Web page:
The Wide Applicability of Stem Cells
What a stem cell novice can pick up in only a few lectures
I have a confession to make. I’m not what most people would consider to be a typical neuroscientist. My BS is in Chemistry and I’m actually in the Toxicology department at the University of Maryland, Baltimore. My research is based in neurotoxicology and I have taken neuroscience courses to better understand the brain but before graduate school I was completely uninitiated with anything neuro. Therefore, I have taken it upon myself to attend symposiums here at SfN 2017 on topics about which I know very little, to try and expand my neuroscience base. I started with stem cells.
Photo courtesy of med.stanford.edu
First, advantages of stem cells quickly became obvious.
- You can transplant human organoids into other animal models.
- Often these cells can last a really long time (in some instances over a year!)
- The implantations will send axonal projections throughout the host brain (successful graft/host connectivity)
- Incredibly malleable, you can grow almost any neuronal subtype you want
- Can grow cells from human subjects with diseases to study and understand how those diseases arise during differentiation/development
- Can provide a model for disease that do not have representative animal models (such as Leigh Syndrome, a pediatric neurological mitochondria disorder)
- Can use CRISPR/Cas9 to induce different disease states (if the genetic causes/underpinnings are known)
All of these points show an exciting future for stem cell research, but what surprised me the most was the ability to co-culture induced pluripotent stem cell (iPSC) derived motor neurons and skeletal muscle cells to create a functioning neuromuscular junction. Advances of this nature are building blocks for the future of all medical research. If we are truly working to limit animal-use (a topic for a completely different discussion), then these studies may give us a glimpse into that very-distant future.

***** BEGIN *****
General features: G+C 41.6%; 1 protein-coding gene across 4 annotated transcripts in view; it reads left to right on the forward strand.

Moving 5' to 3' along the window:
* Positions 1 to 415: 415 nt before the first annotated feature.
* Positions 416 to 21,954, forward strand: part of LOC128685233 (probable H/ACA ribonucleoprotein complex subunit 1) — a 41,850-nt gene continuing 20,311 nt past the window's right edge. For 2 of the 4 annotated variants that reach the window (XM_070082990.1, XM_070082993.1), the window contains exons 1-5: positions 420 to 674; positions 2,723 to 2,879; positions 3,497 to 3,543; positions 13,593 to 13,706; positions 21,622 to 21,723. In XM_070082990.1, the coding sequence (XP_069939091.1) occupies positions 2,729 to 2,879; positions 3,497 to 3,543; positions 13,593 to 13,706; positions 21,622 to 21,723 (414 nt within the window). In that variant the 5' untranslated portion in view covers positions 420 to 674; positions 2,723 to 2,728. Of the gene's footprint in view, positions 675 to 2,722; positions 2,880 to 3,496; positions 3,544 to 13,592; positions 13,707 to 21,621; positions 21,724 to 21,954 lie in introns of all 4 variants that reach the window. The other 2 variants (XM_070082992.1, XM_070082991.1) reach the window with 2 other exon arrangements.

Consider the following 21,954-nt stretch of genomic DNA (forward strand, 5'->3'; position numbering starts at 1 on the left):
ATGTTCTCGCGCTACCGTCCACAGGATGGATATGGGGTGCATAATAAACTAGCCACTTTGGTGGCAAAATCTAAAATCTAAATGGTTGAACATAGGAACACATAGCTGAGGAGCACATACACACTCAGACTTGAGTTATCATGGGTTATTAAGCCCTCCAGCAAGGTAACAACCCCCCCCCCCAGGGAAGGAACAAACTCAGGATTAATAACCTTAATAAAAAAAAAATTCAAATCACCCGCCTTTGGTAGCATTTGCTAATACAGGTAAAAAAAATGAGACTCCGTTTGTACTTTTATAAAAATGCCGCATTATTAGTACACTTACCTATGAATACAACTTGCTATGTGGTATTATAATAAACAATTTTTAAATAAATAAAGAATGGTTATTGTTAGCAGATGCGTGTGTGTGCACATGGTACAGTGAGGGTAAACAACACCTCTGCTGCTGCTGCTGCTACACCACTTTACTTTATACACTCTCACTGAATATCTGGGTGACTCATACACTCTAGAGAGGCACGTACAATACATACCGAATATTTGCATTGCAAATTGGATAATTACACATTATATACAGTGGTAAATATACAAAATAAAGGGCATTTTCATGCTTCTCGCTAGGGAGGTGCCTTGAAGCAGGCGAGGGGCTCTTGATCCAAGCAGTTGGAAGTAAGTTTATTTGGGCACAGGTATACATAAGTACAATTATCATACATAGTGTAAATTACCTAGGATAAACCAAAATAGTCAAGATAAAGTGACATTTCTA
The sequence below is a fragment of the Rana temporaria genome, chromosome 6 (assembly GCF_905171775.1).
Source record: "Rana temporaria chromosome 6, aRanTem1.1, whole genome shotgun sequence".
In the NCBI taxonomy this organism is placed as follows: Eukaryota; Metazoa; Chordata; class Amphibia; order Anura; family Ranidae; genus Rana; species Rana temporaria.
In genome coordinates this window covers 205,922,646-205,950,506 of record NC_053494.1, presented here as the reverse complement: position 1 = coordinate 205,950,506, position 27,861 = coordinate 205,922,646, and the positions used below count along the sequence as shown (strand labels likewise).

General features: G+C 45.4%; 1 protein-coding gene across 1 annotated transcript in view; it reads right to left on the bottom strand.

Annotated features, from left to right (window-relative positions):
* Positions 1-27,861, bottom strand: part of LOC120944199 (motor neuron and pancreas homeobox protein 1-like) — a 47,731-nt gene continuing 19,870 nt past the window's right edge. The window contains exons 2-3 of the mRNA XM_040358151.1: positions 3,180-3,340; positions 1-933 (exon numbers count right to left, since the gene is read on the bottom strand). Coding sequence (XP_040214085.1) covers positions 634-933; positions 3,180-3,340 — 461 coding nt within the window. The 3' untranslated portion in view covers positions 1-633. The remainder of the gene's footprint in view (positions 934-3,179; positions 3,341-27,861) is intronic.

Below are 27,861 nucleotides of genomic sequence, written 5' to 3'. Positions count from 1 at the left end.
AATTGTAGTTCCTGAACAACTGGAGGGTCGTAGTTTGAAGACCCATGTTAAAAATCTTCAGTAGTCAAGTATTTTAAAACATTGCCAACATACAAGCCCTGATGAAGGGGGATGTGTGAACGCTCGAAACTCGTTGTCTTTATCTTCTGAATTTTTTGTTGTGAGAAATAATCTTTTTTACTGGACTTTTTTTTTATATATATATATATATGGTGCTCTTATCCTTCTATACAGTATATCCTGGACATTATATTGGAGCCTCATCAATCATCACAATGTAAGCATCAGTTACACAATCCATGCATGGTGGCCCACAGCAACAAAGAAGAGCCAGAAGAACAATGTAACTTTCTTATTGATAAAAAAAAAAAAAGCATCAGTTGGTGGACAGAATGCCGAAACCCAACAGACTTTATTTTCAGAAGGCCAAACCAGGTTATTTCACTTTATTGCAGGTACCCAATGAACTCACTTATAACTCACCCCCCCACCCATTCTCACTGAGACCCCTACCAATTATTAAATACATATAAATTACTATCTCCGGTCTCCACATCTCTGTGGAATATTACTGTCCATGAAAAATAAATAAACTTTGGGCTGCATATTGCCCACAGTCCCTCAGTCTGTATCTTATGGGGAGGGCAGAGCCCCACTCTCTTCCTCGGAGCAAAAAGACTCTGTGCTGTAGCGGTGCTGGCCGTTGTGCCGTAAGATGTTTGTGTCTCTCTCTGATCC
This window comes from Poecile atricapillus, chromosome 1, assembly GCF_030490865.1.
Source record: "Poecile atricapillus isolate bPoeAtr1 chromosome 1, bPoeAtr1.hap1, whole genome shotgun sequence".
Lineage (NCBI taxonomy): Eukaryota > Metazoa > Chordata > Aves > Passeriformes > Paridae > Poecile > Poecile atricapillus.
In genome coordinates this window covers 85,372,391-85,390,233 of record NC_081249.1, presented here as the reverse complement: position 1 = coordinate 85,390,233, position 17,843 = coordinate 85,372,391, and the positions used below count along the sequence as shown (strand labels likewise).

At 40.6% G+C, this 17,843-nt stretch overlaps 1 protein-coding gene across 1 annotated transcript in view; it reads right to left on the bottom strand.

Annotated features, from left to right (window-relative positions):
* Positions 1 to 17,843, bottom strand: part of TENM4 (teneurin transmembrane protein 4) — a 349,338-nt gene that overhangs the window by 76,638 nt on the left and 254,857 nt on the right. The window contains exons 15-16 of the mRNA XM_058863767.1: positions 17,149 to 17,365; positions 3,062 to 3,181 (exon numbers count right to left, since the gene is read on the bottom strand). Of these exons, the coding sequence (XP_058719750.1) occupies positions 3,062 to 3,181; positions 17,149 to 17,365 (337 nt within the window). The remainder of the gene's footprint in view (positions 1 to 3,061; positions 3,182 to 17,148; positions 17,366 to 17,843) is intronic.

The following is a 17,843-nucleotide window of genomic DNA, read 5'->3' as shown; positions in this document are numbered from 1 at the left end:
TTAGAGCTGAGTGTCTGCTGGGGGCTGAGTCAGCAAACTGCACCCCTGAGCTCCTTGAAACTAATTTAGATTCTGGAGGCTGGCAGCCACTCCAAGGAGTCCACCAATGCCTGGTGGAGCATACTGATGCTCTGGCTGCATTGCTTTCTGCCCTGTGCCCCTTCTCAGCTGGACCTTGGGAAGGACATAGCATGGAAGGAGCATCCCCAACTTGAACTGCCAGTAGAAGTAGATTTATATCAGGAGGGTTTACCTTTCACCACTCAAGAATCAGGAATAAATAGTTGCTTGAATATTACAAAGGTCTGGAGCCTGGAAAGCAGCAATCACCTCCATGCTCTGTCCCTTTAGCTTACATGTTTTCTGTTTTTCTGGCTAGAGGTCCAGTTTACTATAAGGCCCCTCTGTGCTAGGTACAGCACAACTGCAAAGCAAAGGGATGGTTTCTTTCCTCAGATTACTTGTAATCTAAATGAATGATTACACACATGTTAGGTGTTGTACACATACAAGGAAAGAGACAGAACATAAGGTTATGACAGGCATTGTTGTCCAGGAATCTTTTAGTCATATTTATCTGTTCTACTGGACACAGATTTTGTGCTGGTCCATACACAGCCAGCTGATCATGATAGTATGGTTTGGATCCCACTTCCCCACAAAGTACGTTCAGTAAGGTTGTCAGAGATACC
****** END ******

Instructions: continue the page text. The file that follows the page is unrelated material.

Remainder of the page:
Talking with others around the conference there have been some skeptics around stem cells, mostly because we are in the infancy of that research. I would argue, however, that with anything related to the field of medicine you absolutely have to start somewhere. Even if issues may arise moving forward, particularly with the specificity in differentiation, we cannot understand and improve on those issues without pushing forward.
More information on stem cells is still ahead of us at this conference! The prestigious “14th Annual Christopher Reeve Hot Topics in Stem Cell Biology Evening of Data Blitzes” is TOMORROW NIGHT from 6.30p to 9.20p in Room 146 of the Washington Convention Center! Eleven speakers from around the field will discuss their latest work regarding stem cell biology. You do not have to register as it is an open event, so do not panic if you felt you missed out on these earlier symposiums! You can see a bigger description, as well as the full list of satellite events for the year, here.